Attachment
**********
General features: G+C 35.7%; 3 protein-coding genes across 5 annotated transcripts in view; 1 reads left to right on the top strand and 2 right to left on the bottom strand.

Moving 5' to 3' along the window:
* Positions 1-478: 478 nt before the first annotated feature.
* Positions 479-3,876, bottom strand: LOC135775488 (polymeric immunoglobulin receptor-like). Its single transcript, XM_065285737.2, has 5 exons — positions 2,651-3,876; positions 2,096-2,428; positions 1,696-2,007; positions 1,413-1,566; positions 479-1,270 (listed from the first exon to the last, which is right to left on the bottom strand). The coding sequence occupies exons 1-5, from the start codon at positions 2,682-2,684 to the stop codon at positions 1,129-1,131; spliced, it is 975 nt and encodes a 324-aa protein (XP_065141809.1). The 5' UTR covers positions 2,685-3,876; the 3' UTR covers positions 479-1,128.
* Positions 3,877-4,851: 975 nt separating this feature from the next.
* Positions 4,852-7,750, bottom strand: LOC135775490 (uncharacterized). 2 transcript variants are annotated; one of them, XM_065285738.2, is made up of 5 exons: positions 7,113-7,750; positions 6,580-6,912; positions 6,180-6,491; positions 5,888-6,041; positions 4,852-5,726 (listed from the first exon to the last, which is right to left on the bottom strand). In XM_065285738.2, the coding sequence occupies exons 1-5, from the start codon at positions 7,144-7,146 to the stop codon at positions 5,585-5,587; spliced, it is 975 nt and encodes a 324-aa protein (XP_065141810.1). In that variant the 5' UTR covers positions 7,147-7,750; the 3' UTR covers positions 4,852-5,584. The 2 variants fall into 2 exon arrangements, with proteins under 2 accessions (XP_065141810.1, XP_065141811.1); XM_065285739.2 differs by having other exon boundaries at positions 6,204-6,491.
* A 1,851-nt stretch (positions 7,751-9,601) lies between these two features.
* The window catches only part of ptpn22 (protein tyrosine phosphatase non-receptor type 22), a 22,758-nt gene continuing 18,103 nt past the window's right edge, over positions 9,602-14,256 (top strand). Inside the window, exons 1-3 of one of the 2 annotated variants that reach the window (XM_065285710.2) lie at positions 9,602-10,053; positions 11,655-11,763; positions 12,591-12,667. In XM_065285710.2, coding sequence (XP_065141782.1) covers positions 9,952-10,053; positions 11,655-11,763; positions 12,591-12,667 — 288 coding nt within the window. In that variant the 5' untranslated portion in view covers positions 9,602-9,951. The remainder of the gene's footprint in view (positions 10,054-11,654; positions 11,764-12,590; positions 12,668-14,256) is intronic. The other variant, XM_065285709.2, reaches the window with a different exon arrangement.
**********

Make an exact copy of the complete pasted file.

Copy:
General features: G+C 35.7%; 3 protein-coding genes across 5 annotated transcripts in view; 1 reads left to right on the top strand and 2 right to left on the bottom strand.

Moving 5' to 3' along the window:
* Positions 1-478: 478 nt before the first annotated feature.
* Positions 479-3,876, bottom strand: LOC135775488 (polymeric immunoglobulin receptor-like). Its single transcript, XM_065285737.2, has 5 exons — positions 2,651-3,876; positions 2,096-2,428; positions 1,696-2,007; positions 1,413-1,566; positions 479-1,270 (listed from the first exon to the last, which is right to left on the bottom strand). The coding sequence occupies exons 1-5, from the start codon at positions 2,682-2,684 to the stop codon at positions 1,129-1,131; spliced, it is 975 nt and encodes a 324-aa protein (XP_065141809.1). The 5' UTR covers positions 2,685-3,876; the 3' UTR covers positions 479-1,128.
* Positions 3,877-4,851: 975 nt separating this feature from the next.
* Positions 4,852-7,750, bottom strand: LOC135775490 (uncharacterized). 2 transcript variants are annotated; one of them, XM_065285738.2, is made up of 5 exons: positions 7,113-7,750; positions 6,580-6,912; positions 6,180-6,491; positions 5,888-6,041; positions 4,852-5,726 (listed from the first exon to the last, which is right to left on the bottom strand). In XM_065285738.2, the coding sequence occupies exons 1-5, from the start codon at positions 7,144-7,146 to the stop codon at positions 5,585-5,587; spliced, it is 975 nt and encodes a 324-aa protein (XP_065141810.1). In that variant the 5' UTR covers positions 7,147-7,750; the 3' UTR covers positions 4,852-5,584. The 2 variants fall into 2 exon arrangements, with proteins under 2 accessions (XP_065141810.1, XP_065141811.1); XM_065285739.2 differs by having other exon boundaries at positions 6,204-6,491.
* A 1,851-nt stretch (positions 7,751-9,601) lies between these two features.
* The window catches only part of ptpn22 (protein tyrosine phosphatase non-receptor type 22), a 22,758-nt gene continuing 18,103 nt past the window's right edge, over positions 9,602-14,256 (top strand). Inside the window, exons 1-3 of one of the 2 annotated variants that reach the window (XM_065285710.2) lie at positions 9,602-10,053; positions 11,655-11,763; positions 12,591-12,667. In XM_065285710.2, coding sequence (XP_065141782.1) covers positions 9,952-10,053; positions 11,655-11,763; positions 12,591-12,667 — 288 coding nt within the window. In that variant the 5' untranslated portion in view covers positions 9,602-9,951. The remainder of the gene's footprint in view (positions 10,054-11,654; positions 11,764-12,590; positions 12,668-14,256) is intronic. The other variant, XM_065285709.2, reaches the window with a different exon arrangement.